A profession divided against itself cannot stand. It is a time for courageous leadership that will do what is right for the profession as a whole keeping in mind the national interest. The test of fire will set apart the leader from the by-stander, the statesman from the petty politician and the wheat from the chaff. The profession of accounting has produced stalwarts in the past and I have a deep belief in its resilience and its ability to steer in the right direction collectively even if a stray shepherd loses his way. As Seneca said, If you do not know to which port you are sailing, no favourable wind will help you.
And favourable winds are blowing in India. With the rapid transfer of accounting back offices to India, the Indian accounting profession is at the cusp of a dramatic leap forward. There are vast uncharted opportunities. I believe we, as a country, have the intellectual capacity, the reservoir of human resources and technological prowess to replicate the success of the IT industry, provided we aspire to be global scale, world class and internationally competitive. We have to transform the accounting profession (and I include all accounting professionals, not just members of ICAI).We have to partner with the IT and BPO industries, become technologically savvy and create globally competitive outfits. But we must begin with mindset. We must scale up our vision from that of a cottage industry to a globally competitive player. For this we must join hands and unite. The size of the prize is several billion dollars. Currently, the BPO segment is estimated by Nasscom to be $2.4 billion and it expected to grow 15 times to $21 and $ 24 billion in the next 6 years. Captive centres owned by large organizations like GE, HSBC, Stanchart, Amex, PwC, Citigroup and a host of other companies today account for about 50% of the BPO business in India.. According to NASSCOM, the finance BPO domain generated revenues of $ 450 million in 2002-03. The kind of finance BPO work coming to India covers the entire gamut of services ranging from simple processes like cheque processing factories to complex financial processes. The bottom- end activities include transaction processing, accounting, and fixed assets, account receivable, account payable, cash application and account reconciliation. The mid-tier activities include accounting operations, general ledger consolidation and full cycle accounting. The high-end includes finance planning and analysis, marketing and decision support. With the Indian BPO industry making giant strides, an unrestricted market access in the West is vital. There is a current backlash against Indians. Over time, it will subside as there is a genuine shortage of qualified people in Europe and the USA. Instead of transporting thousands of people cross-border, the work will be digitized and sent across to India .This is a win/win model.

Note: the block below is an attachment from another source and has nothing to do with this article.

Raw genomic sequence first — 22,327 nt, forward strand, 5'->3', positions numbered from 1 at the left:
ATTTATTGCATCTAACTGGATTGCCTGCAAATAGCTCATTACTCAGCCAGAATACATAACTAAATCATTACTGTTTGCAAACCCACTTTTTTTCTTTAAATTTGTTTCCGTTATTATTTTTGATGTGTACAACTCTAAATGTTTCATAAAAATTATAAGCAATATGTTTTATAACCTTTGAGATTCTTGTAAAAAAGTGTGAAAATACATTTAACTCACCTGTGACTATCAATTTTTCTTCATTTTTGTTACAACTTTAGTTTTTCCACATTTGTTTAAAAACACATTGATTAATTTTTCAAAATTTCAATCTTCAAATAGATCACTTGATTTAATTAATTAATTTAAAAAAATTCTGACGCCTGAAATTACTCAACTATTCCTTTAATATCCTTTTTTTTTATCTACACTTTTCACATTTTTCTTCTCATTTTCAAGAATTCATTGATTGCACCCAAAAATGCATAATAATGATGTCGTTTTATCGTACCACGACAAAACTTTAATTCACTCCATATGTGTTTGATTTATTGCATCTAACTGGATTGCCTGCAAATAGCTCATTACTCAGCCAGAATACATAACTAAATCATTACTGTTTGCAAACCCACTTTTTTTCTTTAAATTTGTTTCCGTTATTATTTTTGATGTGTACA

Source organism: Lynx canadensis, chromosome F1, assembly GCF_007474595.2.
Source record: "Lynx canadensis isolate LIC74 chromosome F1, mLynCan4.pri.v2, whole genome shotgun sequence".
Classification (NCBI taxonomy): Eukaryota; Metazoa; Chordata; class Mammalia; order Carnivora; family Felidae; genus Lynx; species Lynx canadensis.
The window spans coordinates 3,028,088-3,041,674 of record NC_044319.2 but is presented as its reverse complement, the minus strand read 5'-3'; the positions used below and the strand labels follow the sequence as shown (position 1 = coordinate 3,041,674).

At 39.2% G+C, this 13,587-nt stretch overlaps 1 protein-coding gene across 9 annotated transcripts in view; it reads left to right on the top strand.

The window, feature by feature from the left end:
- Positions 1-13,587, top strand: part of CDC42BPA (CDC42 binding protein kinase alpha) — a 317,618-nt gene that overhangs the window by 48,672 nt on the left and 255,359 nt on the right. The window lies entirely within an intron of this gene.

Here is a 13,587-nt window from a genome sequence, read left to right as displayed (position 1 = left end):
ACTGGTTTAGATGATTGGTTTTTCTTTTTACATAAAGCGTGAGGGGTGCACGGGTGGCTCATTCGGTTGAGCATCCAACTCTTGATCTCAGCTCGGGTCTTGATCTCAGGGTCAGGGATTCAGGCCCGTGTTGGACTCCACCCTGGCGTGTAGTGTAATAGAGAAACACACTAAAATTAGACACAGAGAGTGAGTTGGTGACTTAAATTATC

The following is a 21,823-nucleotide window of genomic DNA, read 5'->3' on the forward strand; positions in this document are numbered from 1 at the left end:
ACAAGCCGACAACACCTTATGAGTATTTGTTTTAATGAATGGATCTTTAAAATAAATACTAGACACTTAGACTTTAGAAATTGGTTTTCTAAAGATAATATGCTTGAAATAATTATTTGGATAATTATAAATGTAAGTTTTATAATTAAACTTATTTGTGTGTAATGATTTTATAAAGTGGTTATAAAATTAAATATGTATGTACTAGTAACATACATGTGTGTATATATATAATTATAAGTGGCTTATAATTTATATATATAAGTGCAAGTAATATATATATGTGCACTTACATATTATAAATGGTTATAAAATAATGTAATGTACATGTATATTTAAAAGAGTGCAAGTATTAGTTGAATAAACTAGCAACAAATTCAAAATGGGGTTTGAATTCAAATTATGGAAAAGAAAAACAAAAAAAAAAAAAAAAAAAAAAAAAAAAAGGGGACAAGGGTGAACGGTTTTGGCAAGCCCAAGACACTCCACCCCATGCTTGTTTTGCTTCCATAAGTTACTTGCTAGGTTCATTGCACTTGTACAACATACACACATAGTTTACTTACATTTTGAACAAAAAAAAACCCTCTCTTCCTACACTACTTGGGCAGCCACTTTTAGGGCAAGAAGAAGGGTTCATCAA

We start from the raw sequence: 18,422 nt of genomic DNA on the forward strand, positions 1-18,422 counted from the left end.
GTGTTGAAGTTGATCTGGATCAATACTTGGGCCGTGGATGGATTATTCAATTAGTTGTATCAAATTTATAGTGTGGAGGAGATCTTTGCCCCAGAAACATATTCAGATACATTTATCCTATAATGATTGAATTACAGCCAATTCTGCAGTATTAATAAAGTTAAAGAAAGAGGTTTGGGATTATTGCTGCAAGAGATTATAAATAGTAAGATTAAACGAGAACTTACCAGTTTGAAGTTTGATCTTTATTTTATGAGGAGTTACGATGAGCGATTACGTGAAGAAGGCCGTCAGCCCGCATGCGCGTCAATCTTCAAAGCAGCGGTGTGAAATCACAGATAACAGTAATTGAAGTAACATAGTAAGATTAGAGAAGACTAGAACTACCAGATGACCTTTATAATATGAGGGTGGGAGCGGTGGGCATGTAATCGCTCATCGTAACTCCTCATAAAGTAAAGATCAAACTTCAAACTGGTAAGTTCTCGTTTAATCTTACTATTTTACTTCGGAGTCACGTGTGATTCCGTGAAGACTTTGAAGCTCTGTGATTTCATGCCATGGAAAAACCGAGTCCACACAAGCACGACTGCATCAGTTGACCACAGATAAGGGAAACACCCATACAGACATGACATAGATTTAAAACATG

If we now raise the bogey of banning multinational accounting firms, who are deeply rooted in India, some for over 100 years, then we will face needless retaliation. Is it wise for China to demand protection against toys manufactured in America? China has already established its supremacy in toys in the global markets. It does not need any protection. If a fringe group in China foolishly raises this demand it will actually be playing into the hands of a lobby in America who sincerely believe that Chinese toys should be banned because it is destroying employment in the US!!! Likewise, in Finance BPO, India is the leading light.
Advocating free access is the best strategy that India can adopt in Cancun. Had Karl Marx been alive, he might have changed his Manifesto thus: The world is being divided into knows and knows- not .Knowledge workers have nothing to lose but their xenophobia and ignorance. They have a global market to win. Knowledge workers of the world, unite.